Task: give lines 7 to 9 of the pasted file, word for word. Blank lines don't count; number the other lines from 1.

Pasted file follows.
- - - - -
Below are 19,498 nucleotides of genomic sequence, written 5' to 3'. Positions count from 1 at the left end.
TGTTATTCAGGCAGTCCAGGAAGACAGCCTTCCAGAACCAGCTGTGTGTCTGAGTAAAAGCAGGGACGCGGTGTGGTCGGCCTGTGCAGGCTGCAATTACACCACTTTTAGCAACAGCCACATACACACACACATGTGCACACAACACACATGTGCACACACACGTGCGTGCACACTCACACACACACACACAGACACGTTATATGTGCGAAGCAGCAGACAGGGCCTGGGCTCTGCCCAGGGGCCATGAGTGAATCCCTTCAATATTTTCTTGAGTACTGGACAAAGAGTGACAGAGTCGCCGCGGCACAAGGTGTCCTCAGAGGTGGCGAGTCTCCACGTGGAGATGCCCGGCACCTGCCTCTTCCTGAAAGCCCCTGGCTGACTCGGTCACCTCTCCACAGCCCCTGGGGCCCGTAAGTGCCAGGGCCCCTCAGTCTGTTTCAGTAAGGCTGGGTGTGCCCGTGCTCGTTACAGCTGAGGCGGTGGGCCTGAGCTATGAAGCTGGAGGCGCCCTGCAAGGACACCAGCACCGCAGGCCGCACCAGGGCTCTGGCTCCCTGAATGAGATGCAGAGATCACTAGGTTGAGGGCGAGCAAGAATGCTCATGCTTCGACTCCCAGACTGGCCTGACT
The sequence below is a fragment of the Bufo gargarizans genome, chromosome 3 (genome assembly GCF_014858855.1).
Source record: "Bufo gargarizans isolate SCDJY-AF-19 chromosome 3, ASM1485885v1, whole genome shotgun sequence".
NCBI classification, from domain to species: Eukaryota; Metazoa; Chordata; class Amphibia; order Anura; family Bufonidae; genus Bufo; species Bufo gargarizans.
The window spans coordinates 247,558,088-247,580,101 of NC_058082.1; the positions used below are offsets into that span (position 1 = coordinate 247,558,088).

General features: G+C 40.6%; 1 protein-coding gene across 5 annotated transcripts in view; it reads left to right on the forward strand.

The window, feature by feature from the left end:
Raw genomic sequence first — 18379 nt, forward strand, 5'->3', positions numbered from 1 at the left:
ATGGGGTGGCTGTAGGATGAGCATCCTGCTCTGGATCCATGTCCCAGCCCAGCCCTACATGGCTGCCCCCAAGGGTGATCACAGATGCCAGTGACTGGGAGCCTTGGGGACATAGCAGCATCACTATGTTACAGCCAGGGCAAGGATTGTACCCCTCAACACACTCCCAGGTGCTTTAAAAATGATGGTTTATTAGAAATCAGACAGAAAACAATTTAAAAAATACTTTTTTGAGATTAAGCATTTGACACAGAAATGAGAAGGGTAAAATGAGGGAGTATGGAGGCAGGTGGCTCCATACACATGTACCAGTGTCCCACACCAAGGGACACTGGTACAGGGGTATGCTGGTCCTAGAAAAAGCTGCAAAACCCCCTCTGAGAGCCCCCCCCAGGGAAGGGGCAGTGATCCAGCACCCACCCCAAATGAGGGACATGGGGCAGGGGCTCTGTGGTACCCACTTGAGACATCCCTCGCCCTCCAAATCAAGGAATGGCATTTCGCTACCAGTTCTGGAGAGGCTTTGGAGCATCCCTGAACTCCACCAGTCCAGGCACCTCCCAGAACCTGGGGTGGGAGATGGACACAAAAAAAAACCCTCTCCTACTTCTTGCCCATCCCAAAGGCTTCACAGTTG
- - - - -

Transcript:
General features: G+C 40.6%; 1 protein-coding gene across 5 annotated transcripts in view; it reads left to right on the forward strand.

The window, feature by feature from the left end:
Raw genomic sequence first — 18379 nt, forward strand, 5'->3', positions numbered from 1 at the left: